Are Web 2.0 and Open Source headed for a collision? Here’s Stephen O’Grady:
While these two dominant technical trends or directions have much to learn from each other, the convergence is likely to have its painful moments if OSCON is any indication. Indeed the talk of the conference was the somewhat shocking public swipe at Tim O’Reilly by one of the GPLv3’s chief architects, Eben Moglen. As documented elsewhere, Moglen absolutely dropped the hammer on Mr. Web 2.0, arguing that “that the FSF has ‘done the heavy lifting’ and ‘carried your water’ for the last decade, and that the era of Web 2.0 distraction (buzz about who is making money, who will get acquired, etc) will need to be replaced by a serious conversation about freedom.”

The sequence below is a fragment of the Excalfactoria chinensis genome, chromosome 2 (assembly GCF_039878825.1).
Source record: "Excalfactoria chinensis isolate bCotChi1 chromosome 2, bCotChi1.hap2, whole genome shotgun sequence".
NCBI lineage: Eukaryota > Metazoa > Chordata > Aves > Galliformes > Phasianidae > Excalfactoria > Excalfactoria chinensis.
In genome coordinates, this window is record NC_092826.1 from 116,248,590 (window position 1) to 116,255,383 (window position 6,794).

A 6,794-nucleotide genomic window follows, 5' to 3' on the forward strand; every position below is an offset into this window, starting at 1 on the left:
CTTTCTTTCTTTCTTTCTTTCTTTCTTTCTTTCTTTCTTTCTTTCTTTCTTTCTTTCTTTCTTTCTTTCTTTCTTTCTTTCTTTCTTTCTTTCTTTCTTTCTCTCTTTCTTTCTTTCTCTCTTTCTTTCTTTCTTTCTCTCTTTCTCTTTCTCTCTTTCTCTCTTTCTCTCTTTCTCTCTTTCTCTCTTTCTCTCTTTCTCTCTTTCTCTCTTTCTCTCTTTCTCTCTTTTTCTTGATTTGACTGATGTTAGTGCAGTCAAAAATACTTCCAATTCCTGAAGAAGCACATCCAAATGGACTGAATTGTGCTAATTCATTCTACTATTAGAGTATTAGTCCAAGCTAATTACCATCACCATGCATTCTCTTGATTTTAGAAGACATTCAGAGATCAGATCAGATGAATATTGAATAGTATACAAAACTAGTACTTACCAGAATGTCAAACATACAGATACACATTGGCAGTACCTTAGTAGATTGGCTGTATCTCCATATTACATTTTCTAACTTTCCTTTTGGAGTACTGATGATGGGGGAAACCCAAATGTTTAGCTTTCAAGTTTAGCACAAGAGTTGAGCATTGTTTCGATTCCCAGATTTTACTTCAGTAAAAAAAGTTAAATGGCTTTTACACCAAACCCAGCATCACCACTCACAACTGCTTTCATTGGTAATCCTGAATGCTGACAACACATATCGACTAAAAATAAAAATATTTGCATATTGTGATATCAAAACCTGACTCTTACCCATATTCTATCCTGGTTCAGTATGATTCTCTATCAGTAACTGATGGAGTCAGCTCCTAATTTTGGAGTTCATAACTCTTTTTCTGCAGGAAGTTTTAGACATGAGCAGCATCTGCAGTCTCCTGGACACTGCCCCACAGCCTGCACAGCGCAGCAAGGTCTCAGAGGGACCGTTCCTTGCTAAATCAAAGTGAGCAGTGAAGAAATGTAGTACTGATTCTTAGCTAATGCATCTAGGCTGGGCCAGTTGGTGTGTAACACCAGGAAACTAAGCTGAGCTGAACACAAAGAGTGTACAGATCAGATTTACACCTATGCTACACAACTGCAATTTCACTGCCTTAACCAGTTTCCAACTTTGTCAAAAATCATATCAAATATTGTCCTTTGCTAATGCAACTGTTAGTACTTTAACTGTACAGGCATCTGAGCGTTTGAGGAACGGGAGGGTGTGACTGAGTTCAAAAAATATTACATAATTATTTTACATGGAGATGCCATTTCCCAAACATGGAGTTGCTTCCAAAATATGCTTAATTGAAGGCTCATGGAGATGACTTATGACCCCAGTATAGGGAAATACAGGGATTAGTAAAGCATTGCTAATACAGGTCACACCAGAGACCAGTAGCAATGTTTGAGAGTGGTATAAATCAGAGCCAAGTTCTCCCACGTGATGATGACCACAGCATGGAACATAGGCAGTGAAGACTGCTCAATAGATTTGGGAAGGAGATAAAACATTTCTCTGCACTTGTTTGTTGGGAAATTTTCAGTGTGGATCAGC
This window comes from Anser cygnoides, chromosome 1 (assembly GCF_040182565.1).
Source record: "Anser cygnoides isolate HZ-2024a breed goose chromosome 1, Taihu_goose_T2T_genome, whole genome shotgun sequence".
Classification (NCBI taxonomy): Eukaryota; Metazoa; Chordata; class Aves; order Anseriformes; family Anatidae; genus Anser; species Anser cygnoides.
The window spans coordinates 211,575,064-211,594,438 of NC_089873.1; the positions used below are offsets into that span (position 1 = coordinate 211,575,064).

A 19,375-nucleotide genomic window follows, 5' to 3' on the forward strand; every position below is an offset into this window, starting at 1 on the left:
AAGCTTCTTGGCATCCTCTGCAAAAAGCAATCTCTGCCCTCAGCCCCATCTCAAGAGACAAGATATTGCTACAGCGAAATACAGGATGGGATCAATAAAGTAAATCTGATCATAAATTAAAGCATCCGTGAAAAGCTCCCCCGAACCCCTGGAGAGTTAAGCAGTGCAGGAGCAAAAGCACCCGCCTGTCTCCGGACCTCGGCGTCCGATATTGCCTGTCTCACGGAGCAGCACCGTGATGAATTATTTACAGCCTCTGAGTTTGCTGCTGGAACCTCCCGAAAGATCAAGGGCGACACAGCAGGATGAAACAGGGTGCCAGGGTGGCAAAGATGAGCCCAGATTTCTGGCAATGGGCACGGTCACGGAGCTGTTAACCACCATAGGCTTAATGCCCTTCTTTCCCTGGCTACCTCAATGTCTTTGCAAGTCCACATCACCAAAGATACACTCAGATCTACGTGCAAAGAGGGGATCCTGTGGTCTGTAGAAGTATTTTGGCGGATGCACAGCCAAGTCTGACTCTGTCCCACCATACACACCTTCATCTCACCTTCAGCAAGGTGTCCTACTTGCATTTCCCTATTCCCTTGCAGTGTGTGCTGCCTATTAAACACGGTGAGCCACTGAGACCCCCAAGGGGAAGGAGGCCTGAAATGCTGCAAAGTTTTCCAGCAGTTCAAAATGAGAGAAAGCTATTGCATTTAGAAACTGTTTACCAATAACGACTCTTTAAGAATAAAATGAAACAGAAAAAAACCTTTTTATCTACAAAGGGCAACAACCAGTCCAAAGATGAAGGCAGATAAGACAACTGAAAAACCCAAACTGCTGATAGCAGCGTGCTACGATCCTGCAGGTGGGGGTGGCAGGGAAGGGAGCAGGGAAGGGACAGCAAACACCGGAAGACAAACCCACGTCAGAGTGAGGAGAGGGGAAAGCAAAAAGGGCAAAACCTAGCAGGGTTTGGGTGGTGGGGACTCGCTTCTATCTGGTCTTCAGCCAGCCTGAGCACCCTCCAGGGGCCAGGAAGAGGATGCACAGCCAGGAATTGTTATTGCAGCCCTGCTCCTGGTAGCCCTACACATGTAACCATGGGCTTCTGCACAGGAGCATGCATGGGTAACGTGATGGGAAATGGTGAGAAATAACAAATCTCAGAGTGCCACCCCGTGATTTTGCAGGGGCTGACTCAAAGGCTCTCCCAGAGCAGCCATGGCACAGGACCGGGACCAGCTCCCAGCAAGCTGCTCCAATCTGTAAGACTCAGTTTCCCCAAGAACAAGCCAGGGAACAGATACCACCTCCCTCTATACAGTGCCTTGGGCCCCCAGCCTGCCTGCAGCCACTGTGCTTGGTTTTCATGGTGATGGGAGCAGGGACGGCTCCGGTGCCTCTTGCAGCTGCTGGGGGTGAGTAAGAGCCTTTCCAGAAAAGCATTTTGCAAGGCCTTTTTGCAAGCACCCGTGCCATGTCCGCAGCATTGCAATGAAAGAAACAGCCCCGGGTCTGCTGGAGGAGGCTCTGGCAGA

It’s a very interesting discussion, and not least of which for the reason that Web 2.0 is built on Open Source. That’s a bug in the system. The GPL and other licenses were built for an age when you distributed software, and work because they require you to distribute the source code for your software along with the binaries. These days, most new applications are not distributed. You just provide access to them on your own server, and you’re not obliged to distribute any code.
So everybody these days is building Web applications using Open Source, but they’re keeping the code to themselves. When the innovation is returned to the Open Source community it’s out of charity rather than obligation.
It seems to me that even if Open Source licenses are, to some degree, obsolete, the Open Source culture has deeply and permanently taken hold in the Web development community. Developers are sharing code and knowledge, and Web applications keep getting more powerful and easier to write.